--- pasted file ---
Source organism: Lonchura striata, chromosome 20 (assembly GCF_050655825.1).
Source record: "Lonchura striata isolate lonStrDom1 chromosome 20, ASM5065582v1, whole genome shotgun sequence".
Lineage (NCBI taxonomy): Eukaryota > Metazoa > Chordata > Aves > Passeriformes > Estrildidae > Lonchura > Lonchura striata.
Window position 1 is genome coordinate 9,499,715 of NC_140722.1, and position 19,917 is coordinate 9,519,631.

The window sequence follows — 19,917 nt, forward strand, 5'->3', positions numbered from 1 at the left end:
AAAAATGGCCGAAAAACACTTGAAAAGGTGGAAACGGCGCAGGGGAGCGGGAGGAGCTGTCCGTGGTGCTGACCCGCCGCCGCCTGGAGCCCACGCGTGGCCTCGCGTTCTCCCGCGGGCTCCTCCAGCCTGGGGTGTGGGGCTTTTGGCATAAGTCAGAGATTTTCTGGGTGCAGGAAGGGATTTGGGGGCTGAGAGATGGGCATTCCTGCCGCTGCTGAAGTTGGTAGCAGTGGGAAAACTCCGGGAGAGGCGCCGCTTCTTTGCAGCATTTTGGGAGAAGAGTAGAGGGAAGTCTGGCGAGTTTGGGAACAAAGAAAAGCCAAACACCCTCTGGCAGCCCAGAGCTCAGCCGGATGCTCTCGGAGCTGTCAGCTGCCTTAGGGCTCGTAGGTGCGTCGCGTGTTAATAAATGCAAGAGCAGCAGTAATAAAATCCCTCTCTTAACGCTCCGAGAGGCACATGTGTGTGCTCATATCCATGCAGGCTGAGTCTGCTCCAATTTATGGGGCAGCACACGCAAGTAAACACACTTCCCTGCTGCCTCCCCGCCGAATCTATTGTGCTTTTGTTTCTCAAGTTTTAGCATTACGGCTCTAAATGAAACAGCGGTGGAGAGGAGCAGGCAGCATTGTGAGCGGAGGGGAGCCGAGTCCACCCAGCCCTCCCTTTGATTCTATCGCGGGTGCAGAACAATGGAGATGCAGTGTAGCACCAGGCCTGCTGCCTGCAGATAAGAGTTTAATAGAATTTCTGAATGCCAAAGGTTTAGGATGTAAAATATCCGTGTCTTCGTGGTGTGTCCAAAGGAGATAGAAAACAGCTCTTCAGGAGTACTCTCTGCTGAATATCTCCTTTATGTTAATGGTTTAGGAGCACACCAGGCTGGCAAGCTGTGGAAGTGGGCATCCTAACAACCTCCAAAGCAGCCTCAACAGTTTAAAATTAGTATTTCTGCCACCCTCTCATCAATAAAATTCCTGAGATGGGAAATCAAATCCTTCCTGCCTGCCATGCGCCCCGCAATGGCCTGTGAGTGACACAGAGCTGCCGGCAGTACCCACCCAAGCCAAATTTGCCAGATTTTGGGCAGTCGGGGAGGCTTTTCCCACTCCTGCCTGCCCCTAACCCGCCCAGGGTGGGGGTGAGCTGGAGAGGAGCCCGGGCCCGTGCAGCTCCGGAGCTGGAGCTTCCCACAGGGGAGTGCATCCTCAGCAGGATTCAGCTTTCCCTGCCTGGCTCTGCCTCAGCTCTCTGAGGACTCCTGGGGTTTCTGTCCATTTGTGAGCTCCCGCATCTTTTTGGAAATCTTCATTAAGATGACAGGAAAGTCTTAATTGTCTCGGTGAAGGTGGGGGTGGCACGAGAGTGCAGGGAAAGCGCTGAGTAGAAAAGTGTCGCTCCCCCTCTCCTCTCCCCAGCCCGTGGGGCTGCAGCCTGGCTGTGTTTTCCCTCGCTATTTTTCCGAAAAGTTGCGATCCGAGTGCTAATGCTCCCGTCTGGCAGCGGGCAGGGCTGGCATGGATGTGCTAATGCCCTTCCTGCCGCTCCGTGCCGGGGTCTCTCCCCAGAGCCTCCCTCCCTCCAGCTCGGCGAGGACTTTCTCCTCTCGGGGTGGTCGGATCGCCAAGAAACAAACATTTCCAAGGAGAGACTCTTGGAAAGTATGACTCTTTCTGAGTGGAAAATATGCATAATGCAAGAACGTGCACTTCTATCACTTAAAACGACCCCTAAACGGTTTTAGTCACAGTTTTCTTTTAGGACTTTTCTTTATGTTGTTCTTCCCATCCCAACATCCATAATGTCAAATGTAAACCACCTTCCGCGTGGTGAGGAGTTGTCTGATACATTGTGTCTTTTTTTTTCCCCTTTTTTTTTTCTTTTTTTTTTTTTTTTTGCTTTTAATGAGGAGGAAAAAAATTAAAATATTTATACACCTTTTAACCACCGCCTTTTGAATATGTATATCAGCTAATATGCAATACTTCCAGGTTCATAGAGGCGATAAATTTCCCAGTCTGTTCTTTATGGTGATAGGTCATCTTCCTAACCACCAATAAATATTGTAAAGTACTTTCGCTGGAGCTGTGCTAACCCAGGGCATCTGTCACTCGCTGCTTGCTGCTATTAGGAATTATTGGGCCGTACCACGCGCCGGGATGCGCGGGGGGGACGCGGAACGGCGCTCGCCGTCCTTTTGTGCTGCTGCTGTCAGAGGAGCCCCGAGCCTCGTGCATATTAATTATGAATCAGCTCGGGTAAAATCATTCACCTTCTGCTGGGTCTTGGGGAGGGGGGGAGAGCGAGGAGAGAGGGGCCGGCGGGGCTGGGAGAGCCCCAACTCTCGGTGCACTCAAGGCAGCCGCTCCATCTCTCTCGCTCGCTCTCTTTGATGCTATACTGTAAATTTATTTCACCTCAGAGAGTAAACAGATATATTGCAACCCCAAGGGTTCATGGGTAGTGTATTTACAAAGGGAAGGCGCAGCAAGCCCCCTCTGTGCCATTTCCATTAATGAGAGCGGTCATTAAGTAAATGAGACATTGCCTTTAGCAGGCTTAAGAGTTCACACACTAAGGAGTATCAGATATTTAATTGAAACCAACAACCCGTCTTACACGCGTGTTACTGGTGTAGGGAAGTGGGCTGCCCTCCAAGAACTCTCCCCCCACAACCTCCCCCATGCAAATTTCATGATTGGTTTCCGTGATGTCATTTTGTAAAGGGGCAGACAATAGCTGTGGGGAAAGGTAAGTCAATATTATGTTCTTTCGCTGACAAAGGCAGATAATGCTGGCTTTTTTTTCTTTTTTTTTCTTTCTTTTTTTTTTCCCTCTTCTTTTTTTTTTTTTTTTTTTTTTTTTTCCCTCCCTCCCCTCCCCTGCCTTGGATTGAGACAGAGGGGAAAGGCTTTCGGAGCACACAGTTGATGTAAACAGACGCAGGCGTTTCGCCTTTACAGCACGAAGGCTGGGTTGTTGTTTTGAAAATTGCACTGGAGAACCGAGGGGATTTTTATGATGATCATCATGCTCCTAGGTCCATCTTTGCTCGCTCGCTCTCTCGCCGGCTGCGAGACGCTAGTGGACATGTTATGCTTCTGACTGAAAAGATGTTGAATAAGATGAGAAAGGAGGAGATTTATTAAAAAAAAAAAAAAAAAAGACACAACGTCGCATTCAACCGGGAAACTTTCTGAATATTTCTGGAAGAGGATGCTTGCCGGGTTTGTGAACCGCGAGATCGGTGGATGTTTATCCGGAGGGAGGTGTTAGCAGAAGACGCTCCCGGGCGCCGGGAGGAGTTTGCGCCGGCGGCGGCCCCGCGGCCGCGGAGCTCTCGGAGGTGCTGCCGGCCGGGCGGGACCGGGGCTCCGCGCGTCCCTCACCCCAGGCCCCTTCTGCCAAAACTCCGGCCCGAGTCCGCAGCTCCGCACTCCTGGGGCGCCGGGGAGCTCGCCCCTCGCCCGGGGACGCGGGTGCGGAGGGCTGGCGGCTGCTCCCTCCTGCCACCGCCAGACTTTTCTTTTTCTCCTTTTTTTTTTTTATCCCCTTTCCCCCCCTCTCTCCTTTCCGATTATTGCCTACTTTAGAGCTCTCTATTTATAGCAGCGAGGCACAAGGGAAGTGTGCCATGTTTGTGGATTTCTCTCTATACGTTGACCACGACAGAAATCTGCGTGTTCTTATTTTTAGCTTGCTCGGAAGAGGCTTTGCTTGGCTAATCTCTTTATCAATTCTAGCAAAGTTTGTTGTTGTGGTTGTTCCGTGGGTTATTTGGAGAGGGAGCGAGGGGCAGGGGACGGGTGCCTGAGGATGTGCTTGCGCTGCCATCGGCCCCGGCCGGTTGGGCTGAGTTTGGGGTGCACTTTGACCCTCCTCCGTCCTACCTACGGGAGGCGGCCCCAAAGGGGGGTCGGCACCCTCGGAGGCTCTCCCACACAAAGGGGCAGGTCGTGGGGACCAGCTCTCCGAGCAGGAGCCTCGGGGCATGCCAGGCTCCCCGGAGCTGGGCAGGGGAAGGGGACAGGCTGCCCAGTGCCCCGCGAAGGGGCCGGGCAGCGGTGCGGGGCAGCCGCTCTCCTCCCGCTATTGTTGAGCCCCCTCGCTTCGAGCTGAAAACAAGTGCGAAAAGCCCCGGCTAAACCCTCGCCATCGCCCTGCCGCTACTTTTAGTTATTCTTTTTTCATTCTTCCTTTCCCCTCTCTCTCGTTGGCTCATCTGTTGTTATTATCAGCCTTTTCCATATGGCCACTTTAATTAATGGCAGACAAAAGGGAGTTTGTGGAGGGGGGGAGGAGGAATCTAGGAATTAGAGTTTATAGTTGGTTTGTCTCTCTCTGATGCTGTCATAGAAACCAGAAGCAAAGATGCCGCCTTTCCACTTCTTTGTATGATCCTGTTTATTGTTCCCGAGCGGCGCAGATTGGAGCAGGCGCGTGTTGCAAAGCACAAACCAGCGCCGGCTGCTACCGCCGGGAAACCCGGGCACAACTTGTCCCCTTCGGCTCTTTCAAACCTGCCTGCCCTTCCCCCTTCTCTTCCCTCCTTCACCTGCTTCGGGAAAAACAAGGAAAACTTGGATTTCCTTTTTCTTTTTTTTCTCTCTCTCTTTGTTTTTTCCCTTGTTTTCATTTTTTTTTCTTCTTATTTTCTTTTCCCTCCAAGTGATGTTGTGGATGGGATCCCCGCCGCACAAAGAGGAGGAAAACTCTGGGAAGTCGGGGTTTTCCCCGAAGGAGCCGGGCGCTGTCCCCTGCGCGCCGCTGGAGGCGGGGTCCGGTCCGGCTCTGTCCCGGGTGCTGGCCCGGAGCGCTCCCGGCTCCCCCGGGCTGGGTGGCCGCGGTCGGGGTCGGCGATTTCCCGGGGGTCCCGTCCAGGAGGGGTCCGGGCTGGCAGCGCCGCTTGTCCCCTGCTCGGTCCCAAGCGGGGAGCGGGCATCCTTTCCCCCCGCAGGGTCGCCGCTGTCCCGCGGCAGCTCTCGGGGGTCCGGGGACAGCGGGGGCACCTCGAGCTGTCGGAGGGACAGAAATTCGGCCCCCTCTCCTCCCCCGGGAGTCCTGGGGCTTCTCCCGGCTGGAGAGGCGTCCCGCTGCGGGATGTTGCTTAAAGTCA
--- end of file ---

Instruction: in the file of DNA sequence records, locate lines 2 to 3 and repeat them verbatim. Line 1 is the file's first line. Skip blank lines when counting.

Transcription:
Source record: "Lonchura striata isolate lonStrDom1 chromosome 20, ASM5065582v1, whole genome shotgun sequence".
Lineage (NCBI taxonomy): Eukaryota > Metazoa > Chordata > Aves > Passeriformes > Estrildidae > Lonchura > Lonchura striata.